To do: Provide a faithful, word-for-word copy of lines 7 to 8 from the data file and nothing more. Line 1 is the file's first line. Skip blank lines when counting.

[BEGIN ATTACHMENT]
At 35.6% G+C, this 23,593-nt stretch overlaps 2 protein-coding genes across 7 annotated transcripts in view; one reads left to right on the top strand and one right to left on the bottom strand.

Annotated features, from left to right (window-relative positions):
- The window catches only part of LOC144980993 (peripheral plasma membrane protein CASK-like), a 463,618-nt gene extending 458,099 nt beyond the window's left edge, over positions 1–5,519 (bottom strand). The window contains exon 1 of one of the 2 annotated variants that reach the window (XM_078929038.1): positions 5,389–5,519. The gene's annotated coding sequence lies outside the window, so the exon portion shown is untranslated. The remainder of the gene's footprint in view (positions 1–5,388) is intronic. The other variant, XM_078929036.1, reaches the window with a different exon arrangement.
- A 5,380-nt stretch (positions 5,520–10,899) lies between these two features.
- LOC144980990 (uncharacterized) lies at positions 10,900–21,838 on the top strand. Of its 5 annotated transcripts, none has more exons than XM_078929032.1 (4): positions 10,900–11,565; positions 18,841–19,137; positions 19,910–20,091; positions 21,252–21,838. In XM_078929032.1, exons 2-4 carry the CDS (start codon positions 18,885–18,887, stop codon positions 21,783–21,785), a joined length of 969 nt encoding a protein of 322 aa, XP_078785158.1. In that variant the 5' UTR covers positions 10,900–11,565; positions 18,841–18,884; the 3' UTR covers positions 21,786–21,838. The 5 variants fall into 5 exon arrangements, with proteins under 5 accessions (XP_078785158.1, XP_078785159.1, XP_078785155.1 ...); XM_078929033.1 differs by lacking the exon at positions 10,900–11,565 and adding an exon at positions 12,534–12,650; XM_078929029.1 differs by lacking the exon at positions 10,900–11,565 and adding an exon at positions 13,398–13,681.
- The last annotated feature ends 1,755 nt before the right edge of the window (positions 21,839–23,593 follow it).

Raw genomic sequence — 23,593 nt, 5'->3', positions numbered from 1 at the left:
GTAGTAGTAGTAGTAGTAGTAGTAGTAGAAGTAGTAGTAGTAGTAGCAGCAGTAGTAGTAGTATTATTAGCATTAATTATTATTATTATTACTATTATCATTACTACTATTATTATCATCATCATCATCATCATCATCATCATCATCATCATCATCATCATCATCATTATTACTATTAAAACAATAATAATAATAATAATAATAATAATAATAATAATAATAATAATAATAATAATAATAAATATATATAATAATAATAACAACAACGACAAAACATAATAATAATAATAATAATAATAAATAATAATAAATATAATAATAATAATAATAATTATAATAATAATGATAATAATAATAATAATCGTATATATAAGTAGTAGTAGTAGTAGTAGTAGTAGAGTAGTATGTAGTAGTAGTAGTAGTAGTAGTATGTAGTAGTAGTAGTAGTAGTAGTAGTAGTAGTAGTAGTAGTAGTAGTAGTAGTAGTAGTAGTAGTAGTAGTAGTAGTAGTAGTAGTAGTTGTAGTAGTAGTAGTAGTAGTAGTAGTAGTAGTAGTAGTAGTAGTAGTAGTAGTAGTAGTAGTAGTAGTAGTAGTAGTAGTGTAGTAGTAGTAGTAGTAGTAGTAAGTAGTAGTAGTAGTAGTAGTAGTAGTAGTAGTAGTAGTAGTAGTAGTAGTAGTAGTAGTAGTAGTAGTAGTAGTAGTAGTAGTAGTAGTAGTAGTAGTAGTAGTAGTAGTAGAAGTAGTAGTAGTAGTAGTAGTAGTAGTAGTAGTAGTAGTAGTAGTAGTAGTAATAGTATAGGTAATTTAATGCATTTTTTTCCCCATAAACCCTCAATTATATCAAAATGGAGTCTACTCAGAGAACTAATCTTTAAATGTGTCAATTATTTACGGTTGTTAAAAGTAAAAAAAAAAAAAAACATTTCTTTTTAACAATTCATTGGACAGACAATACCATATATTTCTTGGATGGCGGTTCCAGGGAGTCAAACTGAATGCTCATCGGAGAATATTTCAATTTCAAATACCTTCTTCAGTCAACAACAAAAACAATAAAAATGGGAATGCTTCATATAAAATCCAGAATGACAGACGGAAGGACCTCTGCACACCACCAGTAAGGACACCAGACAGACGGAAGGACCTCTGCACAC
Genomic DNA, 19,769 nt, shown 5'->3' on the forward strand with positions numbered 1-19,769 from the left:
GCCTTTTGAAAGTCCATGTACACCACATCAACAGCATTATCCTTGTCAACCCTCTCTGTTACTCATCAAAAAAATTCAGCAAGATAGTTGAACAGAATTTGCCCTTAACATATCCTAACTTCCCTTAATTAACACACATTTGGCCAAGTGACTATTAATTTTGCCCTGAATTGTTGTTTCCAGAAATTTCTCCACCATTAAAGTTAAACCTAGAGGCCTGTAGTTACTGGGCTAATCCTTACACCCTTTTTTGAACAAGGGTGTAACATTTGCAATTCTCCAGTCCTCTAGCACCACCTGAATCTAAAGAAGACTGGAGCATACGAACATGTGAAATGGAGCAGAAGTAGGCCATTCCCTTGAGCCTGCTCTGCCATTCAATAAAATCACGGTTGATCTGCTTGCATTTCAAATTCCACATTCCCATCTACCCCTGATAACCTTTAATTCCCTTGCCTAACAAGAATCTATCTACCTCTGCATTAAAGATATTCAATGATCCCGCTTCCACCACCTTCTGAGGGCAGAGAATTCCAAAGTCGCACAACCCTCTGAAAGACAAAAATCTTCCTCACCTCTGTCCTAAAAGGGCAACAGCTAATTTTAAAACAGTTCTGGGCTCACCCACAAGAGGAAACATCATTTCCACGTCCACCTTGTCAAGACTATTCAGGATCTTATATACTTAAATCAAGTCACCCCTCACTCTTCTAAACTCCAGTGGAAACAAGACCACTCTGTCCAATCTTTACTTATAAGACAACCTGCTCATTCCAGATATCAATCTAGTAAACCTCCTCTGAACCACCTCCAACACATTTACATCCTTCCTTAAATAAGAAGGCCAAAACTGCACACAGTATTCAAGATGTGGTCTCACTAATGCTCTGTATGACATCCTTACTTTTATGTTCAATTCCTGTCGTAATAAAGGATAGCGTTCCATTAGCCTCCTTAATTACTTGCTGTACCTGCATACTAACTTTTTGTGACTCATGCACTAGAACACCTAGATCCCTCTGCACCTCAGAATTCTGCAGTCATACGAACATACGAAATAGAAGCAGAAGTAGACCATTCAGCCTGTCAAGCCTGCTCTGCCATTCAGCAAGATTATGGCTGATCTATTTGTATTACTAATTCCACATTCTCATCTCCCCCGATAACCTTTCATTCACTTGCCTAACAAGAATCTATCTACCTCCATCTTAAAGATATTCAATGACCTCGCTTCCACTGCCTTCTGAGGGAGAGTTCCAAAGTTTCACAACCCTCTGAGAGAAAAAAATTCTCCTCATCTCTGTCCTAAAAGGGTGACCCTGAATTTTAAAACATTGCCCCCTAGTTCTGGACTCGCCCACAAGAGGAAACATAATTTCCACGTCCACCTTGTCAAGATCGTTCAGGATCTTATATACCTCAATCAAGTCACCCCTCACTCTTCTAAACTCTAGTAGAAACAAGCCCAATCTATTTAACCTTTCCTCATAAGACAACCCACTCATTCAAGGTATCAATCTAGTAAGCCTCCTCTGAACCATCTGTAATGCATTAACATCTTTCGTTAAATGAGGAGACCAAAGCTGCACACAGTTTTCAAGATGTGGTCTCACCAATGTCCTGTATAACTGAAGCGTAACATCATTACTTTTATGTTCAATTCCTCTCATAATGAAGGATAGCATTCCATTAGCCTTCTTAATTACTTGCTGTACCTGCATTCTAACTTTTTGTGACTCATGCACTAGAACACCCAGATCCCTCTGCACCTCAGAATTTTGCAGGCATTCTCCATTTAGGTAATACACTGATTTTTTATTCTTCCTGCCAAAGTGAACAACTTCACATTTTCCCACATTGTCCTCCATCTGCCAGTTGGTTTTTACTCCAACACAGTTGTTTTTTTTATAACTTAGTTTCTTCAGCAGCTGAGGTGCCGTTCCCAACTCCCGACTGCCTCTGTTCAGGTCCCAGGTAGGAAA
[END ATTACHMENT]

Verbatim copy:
Raw genomic sequence — 23,593 nt, 5'->3', positions numbered from 1 at the left:
GTAGTAGTAGTAGTAGTAGTAGTAGTAGAAGTAGTAGTAGTAGTAGCAGCAGTAGTAGTAGTATTATTAGCATTAATTATTATTATTATTACTATTATCATTACTACTATTATTATCATCATCATCATCATCATCATCATCATCATCATCATCATCATCATCATCATTATTACTATTAAAACAATAATAATAATAATAATAATAATAATAATAATAATAATAATAATAATAATAATAATAAATATATATAATAATAATAACAACAACGACAAAACATAATAATAATAATAATAATAATAAATAATAATAAATATAATAATAATAATAATAATTATAATAATAATGATAATAATAATAATAATCGTATATATAAGTAGTAGTAGTAGTAGTAGTAGTAGAGTAGTATGTAGTAGTAGTAGTAGTAGTAGTATGTAGTAGTAGTAGTAGTAGTAGTAGTAGTAGTAGTAGTAGTAGTAGTAGTAGTAGTAGTAGTAGTAGTAGTAGTAGTAGTAGTAGTAGTTGTAGTAGTAGTAGTAGTAGTAGTAGTAGTAGTAGTAGTAGTAGTAGTAGTAGTAGTAGTAGTAGTAGTAGTAGTAGTAGTGTAGTAGTAGTAGTAGTAGTAGTAAGTAGTAGTAGTAGTAGTAGTAGTAGTAGTAGTAGTAGTAGTAGTAGTAGTAGTAGTAGTAGTAGTAGTAGTAGTAGTAGTAGTAGTAGTAGTAGTAGTAGTAGTAGTAGTAGAAGTAGTAGTAGTAGTAGTAGTAGTAGTAGTAGTAGTAGTAGTAGTAGTAGTAATAGTATAGGTAATTTAATGCATTTTTTTCCCCATAAACCCTCAATTATATCAAAATGGAGTCTACTCAGAGAACTAATCTTTAAATGTGTCAATTATTTACGGTTGTTAAAAGTAAAAAAAAAAAAAAACATTTCTTTTTAACAATTCATTGGACAGACAATACCATATATTTCTTGGATGGCGGTTCCAGGGAGTCAAACTGAATGCTCATCGGAGAATATTTCAATTTCAAATACCTTCTTCAGTCAACAACAAAAACAATAAAAATGGGAATGCTTCATATAAAATCCAGAATGACAGACGGAAGGACCTCTGCACACCACCAGTAAGGACACCAGACAGACGGAAGGACCTCTGCACAC